Protein structure key for AIDS, cell function

September 19, 2005

ITHACA, N.Y. -- Cornell University researchers have discovered the 3-D crystal structure of a protein, human CD38, which may lead to important discoveries about how cells release calcium -- a mineral used in almost every cellular process. The findings also may offer insights into mechanisms involved in certain diseases, ranging from leukemia to diabetes and HIV-AIDS.

Levels of the protein climb, for reasons unknown, when people fall ill, making human CD38 a marker for these diseases.

As one example, researchers have shown that CD38 interrupts an interaction between the AIDS virus and its point of entry into cells -- a protein receptor called CD4. By looking at CD38's 3-D structure, the Cornell researchers identified a peptide, an organic compound composed of amino acids, that they believe may play a role in interrupting the interface between CD4 and HIV-AIDS.

The findings, published in the journal Structure (Vol. 13, Sept. 2005), mark a major step toward designing drugs that could inhibit processes related to certain diseases. Knowing the protein's structure also opens the door to understanding CD38's many functions related to key biological processes about which researchers know very little.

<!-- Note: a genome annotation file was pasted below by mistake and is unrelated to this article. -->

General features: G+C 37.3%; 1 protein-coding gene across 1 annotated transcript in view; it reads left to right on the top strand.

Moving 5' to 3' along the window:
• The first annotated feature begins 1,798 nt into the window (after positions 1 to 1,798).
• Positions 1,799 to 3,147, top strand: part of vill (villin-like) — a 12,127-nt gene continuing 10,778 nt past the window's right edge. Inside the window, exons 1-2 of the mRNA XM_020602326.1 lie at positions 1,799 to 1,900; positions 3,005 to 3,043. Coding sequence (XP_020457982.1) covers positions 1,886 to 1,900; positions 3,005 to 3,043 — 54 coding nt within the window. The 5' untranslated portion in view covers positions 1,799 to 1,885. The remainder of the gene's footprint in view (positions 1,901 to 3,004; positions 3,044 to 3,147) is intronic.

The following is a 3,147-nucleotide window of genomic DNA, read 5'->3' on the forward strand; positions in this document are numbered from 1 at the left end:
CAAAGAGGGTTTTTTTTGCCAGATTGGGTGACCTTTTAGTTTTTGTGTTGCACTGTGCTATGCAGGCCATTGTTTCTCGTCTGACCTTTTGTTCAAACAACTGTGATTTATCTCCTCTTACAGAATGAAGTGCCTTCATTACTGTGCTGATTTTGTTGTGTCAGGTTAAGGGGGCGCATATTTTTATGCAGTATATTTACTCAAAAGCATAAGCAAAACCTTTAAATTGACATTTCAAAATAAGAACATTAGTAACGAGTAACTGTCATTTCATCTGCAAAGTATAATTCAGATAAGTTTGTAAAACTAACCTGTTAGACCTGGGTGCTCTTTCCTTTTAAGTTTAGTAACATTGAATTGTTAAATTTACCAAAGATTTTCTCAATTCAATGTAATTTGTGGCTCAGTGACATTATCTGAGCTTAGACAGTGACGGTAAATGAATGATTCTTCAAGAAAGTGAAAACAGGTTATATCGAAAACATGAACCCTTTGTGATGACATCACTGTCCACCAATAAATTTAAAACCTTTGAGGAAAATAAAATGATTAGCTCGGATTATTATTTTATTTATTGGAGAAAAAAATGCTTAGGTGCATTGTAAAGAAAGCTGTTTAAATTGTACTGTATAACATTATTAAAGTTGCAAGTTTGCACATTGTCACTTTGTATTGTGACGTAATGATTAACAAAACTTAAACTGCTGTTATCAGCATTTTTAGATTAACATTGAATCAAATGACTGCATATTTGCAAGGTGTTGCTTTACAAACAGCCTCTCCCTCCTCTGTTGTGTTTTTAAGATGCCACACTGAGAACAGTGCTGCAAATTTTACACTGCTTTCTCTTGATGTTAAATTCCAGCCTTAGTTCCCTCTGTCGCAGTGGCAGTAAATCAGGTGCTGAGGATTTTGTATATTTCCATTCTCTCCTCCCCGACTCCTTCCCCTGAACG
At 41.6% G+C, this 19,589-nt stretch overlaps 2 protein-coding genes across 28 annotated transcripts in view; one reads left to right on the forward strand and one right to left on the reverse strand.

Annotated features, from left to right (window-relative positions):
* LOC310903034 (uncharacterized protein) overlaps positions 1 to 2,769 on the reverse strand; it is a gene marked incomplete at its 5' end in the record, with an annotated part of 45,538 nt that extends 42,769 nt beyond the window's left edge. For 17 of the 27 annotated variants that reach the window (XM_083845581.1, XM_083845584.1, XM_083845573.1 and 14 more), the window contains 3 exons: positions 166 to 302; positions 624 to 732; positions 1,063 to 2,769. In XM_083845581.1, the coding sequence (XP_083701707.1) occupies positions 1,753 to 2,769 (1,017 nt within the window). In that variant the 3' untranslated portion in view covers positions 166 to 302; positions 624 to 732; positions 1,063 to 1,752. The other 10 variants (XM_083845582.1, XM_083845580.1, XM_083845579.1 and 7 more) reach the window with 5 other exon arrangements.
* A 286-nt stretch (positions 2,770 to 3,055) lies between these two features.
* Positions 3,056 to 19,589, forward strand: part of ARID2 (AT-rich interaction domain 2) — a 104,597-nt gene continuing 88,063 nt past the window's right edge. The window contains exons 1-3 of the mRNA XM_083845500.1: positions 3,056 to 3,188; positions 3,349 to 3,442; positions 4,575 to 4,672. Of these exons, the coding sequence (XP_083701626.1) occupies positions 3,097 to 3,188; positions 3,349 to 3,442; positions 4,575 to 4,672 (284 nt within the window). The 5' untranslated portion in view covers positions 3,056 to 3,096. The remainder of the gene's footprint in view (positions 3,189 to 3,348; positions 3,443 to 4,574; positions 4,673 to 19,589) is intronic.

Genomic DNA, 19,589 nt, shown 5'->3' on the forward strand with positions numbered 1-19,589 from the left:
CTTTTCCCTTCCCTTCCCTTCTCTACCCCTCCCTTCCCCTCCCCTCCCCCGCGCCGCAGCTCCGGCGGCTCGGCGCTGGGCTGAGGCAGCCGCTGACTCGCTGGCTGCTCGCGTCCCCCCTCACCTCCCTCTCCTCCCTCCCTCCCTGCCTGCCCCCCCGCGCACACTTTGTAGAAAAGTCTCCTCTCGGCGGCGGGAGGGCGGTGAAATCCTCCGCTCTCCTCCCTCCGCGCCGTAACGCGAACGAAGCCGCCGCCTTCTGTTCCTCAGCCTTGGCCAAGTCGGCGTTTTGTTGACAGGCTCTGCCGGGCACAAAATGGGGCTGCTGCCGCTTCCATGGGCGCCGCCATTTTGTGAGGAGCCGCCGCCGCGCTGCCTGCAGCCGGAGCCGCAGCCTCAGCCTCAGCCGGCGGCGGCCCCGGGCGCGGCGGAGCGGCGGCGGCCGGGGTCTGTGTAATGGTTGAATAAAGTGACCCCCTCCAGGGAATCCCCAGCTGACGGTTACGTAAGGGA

"For example, the mechanism of how a cell mediates calcium release is largely unknown," said the paper's senior author, Quan Hao, director of the Macromolecular Diffraction Facility (MacCHESS), the biomedical research arm of the Cornell High Energy Synchrotron Source (CHESS). "So this is a very fundamental question for biologists."

It turns out that CD38 helps produce at least two calcium messenger molecules, each of which then opens channels for the release of calcium from specific stores, or reservoirs, within cell organelles.

High intensity X-rays made it possible to pass photons through a protein crystal to reveal its structure. Cornell's synchrotron produces beams of X-rays millions of times more intense than conventional X-ray generators allow. The very intense beams were necessary to determine the atomic structure of CD38. The research group, which includes researchers from the University of Minnesota, also developed new calculations that allowed them to extract the protein's entire structure from the X-ray images.

By revealing CD38's detailed structure, scientists can now begin to examine how the protein's form influences its molecular functions.

"People have been struggling with this for a long time, and we have finally solved it," said Hao.
The National Institutes of Health, which supports MacCHESS, also funded this research. The paper's other lead authors include MacCHESS graduate student Qun Liu and researcher support specialist Irina Kriksunov.

Cornell University

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